Monday 19 January 2009

Barnet Council Icelandic Investments - The smell of something rotten

There is a rather disturbing report in the Independent today regarding Barnet Council's Investments in Iceland (Click HERE to read).

It seems that the treasurer of the Conservative Party, Michael Spencer, runs Butlers, the Company that Barnet Council used to produce ratings of the banks where funds were invested. He also runs ICAP which according to the Independent is the company which brokered the deals, taking a commission on the loan. There are 468 local authorities in Britain. Of these, over 50% of those facing losses in Icelandic banks took advice from Butlers.

The article states that another organisation, Arlingclose advised no councils which have exposure to Iceland. Here is the top 10 Council's affected by the Icelandic collapse

Top 10 council investors in Icelandic banks

Council (Political control); Investments; Advisor; Brokers

1. Kent (Con); £50.3m; Butlers; ICAP, Martins, Tullett Prebon, Garban
2. Nottingham (Lab); £41.6m; Butlers; City Deposit, Martins, Sterling
3. Haringey (Lab); £37m; Sector; Martins, Tullett Prebon, Sterling
4. Norfolk (Con); £32.5m; Butlers; ICAP, Sterling
5. Dorset (Con); £28.1m; Butlers; ICAP, Tullett Prebon, Tradition
6. Hertfordshire (Con); £28m; Butlers; ICAP, Martins, Tullett Prebon, Sterling, Tradition
7. Barnet (Con); £27.4m; Butlers; ICAP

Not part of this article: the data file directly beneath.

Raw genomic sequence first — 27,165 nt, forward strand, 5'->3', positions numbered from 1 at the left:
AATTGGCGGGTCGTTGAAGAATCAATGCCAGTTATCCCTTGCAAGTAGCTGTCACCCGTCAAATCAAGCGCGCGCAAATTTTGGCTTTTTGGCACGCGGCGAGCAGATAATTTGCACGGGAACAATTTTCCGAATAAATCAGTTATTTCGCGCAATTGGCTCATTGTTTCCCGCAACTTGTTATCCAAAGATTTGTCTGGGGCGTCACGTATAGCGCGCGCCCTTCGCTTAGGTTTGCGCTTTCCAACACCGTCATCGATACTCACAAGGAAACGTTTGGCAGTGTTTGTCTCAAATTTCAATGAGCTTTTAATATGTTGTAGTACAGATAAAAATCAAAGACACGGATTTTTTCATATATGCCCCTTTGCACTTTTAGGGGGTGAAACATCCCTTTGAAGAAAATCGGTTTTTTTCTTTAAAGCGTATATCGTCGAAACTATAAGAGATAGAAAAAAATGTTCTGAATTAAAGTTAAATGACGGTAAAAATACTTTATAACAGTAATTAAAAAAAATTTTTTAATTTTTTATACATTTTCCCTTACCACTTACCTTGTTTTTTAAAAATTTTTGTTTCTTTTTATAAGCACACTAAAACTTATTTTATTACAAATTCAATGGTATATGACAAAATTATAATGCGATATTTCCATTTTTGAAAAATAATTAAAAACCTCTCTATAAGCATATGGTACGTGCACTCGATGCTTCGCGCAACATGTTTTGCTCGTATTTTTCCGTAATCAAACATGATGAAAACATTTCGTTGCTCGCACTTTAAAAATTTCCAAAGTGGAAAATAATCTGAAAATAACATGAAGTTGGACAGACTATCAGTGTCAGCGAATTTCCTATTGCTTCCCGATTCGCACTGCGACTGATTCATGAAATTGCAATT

8. Somerset (No overall control); £25m; No advisor; ICAP, Sterling, Tradition, Tullett Prebon
9. Northumberland (No overall control); £23m; Sector; ICAP, Martins, Tullett Prebon
10 Surrey (Con); £20m; Butlers; Martins, Stirling, Tradition, Tullett Prebon

Given that all of the Conservative Councils with exposure to the problems used Butlers, and that it's owned by the Tories treasurer it is a rather disturbing pattern. All apart from Surrey also used ICAP. Now I know little about the functionings of the Tory Party or how much influence the treasurer has. I do know from the various organisations I've been associated with that everyone knows the treasurer as he holds the purse strings.

In all of the explanations of the whole sorry episode, Mike Freer has been consistent in one thing. This man who aspires to be a Tory MP has cited as his justification for the crisis that Butlers gave the banks a clean bill of health. He claims that when the loans were taken out, on his watch, that the advice was sound. Well I didn't realise it until I read the report, but that advice was provided by a company which received a commission for arranging that loan. A company owned by the treasurer of the Conservative Party. Did Mike Freer know that the people advising the council were owned by the Tories treasurer? Did he know that they were (presumably) receiving fat commissions for arranging these loans? Well Mike is a banker and he is Barnets top Tory so he should have had some idea. I think that as Mike Freer is also head of Barnet Council resource management portfolio, for which he receives a big fat responsibility allowance of several thousand pounds, he should have know quite a lot about all of this. He was paid to.